The Key West Citizen announced on March 28, 1938: "...Several Thousand Automobiles And 10,000 Visitors Expected To Arrive In Key West During Next Few Days..." Jewfish Key was now a viable piece of property with a major highway passing a few feet away, but the nation was still in the throes of the Great depression. The property remained the property of  L.E. Goetz.

     The exact date is not known, but soon after WW-II began the island was purchased by Capt. William Phillip and Lena Baker of Miami. An interview with Mrs. Jo Anne Baker Essig, the granddaughter of  Capt. Baker arranged by her son, Glen Essig, provided information of the next ownership. As a young lady of about 10 years old she related to traveling with her parents and grandparents to open up the coral rock house sometime in 1942. The house was covered with vines and had been vacant for a long time. See the house three photos above. Jo Anne had the original of this photo. She slept in the cupola on the third floor. At that time the first floor was not used for living.  She would commute via bus on weekends and vacations from Miami to be with the grandparents and enjoy the outdoors.

       Her grandfather, Capt. Baker, tied his large fishing yacht (The 'Molly O') in the harbor where the yacht is shown above. He constructed a pole barn type structure near the house to keep the car and as a storage - work area. He named the island "Bakey" the 'Ba" being from his name Baker. The pronounce it as "Bay Key." It could have been just as well Baker's Key. He sold the island to the Greyhound Corporation about 1946. We are searching for more specifics.

     The postcard photo across from the title at the top-right of this page is thought to be of the late 1940s - it is not postmarked. This corresponds to the time Alonzo Cothron w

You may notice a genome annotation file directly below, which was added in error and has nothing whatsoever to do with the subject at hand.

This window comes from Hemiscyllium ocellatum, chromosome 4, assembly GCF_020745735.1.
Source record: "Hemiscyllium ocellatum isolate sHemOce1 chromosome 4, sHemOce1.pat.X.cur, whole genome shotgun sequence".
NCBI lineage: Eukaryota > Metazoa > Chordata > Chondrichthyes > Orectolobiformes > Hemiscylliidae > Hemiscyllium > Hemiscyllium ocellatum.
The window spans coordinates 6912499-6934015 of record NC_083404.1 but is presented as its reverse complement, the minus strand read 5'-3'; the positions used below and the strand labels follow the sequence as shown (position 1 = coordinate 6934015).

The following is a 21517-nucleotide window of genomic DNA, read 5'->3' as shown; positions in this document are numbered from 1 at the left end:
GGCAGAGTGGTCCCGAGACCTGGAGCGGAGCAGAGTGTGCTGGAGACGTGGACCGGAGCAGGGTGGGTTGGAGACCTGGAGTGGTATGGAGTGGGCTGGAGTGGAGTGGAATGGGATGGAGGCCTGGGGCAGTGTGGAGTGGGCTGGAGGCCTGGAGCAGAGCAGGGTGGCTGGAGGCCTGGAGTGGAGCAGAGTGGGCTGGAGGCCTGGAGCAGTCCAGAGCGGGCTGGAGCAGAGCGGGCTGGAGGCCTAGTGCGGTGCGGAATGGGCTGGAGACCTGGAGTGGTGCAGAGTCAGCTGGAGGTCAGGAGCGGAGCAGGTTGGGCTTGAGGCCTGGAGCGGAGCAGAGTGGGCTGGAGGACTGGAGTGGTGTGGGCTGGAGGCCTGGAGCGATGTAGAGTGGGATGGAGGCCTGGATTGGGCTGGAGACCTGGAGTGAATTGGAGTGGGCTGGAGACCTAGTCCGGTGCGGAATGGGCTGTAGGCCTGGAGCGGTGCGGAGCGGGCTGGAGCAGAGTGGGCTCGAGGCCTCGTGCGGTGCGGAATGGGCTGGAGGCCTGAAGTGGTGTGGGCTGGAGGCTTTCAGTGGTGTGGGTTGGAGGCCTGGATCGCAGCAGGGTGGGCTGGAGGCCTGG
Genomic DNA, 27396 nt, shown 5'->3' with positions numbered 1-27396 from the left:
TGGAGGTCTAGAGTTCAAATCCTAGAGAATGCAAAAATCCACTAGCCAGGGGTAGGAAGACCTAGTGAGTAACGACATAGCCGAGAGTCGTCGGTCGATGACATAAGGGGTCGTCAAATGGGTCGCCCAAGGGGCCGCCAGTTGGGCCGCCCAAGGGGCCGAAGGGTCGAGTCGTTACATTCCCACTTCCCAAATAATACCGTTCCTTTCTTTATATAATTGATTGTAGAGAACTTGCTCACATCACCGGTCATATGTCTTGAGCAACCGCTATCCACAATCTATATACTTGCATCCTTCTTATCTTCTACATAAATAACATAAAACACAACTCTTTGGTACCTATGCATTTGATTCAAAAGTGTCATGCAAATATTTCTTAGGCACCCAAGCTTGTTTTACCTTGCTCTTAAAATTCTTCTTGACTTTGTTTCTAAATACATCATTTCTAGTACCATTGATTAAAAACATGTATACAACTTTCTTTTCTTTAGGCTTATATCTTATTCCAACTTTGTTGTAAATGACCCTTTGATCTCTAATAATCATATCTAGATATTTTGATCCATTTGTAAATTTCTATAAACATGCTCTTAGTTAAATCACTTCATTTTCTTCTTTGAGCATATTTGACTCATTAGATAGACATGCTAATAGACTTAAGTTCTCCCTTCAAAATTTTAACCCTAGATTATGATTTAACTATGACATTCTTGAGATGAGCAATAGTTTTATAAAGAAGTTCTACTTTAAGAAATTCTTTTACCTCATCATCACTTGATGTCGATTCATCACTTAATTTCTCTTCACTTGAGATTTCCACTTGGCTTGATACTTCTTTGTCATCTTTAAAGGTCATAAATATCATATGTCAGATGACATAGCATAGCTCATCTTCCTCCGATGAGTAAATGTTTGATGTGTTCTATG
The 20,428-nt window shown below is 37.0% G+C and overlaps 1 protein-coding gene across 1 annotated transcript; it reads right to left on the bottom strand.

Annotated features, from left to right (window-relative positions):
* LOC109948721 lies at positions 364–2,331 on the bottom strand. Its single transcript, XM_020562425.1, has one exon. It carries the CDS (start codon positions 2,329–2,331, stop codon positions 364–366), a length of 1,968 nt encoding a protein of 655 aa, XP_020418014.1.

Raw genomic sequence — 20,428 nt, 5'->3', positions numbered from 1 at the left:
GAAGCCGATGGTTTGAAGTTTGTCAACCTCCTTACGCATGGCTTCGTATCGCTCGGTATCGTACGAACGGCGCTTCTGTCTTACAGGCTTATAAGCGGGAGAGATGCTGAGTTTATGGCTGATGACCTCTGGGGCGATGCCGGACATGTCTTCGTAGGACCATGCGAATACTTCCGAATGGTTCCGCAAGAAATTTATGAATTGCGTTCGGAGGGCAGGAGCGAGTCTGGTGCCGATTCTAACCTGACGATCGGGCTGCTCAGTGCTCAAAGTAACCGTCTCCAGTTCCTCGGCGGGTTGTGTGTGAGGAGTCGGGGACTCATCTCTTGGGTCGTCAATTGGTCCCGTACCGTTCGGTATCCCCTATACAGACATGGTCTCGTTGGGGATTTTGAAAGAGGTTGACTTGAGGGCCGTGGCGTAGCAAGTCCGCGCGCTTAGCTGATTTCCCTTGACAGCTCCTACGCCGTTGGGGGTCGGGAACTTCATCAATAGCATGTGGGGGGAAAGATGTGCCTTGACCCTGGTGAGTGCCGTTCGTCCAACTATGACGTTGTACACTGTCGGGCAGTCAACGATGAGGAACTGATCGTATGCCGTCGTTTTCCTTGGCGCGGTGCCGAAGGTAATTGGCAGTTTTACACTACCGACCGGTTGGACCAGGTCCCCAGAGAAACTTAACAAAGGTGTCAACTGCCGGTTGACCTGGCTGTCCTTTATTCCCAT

GREYHOUND 1950as preparing the island for the Greyhound bus station and there appears to be the resemblance of a bridge or some kind of entrance from the highway. The postcard immediately to the right is some time later.

       What we do know is the Greyhound Company received permission from the Interstate Commerce Commission to buy all of the Florida Motor Lines (FML) system in late 1946 and changed the name to the Florida Greyhound Lines on January 1, 1945. The numbers may not be exact, but some time in 1947 local builder, Alonzo Cothron, was contracted for $150,000 to construct a bus terminal and restaurant rest stop facility. The Florida Keys Weekly News in its October 4, 1947 edition reported that the Greyhound Terminal was in full operation. The name was changed to 'Tropical Key.'

       The Florida  Motor Lines had been operating in the Keys since the car ferry days (1928) - it did a relay service with busses in Key West and busses on Miami. In the Keys, H. S. McKenzie had worked with the FML to have his sundry store in Tavernier perform as the rest-stop - MM-92.  Soon after WW-II began, the former Tavernier postmaster, Everett Albury
, told me while working at the Sundry Store he counted the FML busses that lined up for a rest stop. The most that he ever counted was 17! They were loaded with military personnel going to Key West for duty.

In 1955, the U.S. Postal Service authorized a contract station out of Long Key Post Office with the name "Greyhound Key" and the postmaster was the  restaurant manager Dewey Jinnette. The bus stop became known as the Post House Restaurant and the name was officially changed to 'Greyhound Key.'
       Laurette Pinder Russell of Islamorada says the Jinette family used to have a son come in on the school bus that her sister drove. During WW-II the late Evanette Pinder Stone drove the Islamorada school bus to  Jewfish Bush Key and bring children back or vice versa. There must have been a place to turn the bus around as she made the trip twice a day doing school season.

     One last photo, an aerial photo taken in 1958 to survey the electric power lines is to the right.

     Kampgrounds of America (KOA) bought the island from the Greyhound Company in 1966 and gave the island a new name 'Fiesta Key' and it has operated very well surviving  many hurricanes.

     As the wheels of so-called progress rolls over the sands-of-times , the Cortex Resort Living arm of the Cortex Companies bought the 28-acre island in 2006 to build 'high-end vacation homes.

    [Any item further documenting this island will be appreciated. Please see "Email" box below.]